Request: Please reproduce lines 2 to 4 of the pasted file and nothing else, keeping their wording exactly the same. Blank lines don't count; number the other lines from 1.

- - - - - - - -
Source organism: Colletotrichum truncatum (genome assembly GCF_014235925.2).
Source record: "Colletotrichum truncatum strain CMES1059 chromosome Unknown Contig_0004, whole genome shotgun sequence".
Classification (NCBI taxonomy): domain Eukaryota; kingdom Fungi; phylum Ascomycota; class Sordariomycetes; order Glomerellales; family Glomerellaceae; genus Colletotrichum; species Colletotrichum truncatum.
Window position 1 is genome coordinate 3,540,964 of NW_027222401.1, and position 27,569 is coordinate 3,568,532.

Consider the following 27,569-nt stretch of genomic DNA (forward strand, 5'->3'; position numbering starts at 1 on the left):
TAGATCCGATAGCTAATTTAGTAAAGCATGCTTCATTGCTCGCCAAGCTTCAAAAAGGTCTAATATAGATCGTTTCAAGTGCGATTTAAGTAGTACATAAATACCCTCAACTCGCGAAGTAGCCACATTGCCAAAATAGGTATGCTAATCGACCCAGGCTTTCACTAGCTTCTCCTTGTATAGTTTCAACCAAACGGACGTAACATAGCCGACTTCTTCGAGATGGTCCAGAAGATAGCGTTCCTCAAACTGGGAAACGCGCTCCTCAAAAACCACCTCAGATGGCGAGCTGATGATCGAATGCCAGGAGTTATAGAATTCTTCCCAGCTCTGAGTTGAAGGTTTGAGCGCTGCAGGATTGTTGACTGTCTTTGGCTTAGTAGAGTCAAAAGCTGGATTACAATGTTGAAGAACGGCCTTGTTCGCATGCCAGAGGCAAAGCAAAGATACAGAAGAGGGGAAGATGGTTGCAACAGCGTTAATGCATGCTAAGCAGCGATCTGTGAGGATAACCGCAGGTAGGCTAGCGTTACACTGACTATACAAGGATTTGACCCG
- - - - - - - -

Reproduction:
Source record: "Colletotrichum truncatum strain CMES1059 chromosome Unknown Contig_0004, whole genome shotgun sequence".
Classification (NCBI taxonomy): domain Eukaryota; kingdom Fungi; phylum Ascomycota; class Sordariomycetes; order Glomerellales; family Glomerellaceae; genus Colletotrichum; species Colletotrichum truncatum.
Window position 1 is genome coordinate 3,540,964 of NW_027222401.1, and position 27,569 is coordinate 3,568,532.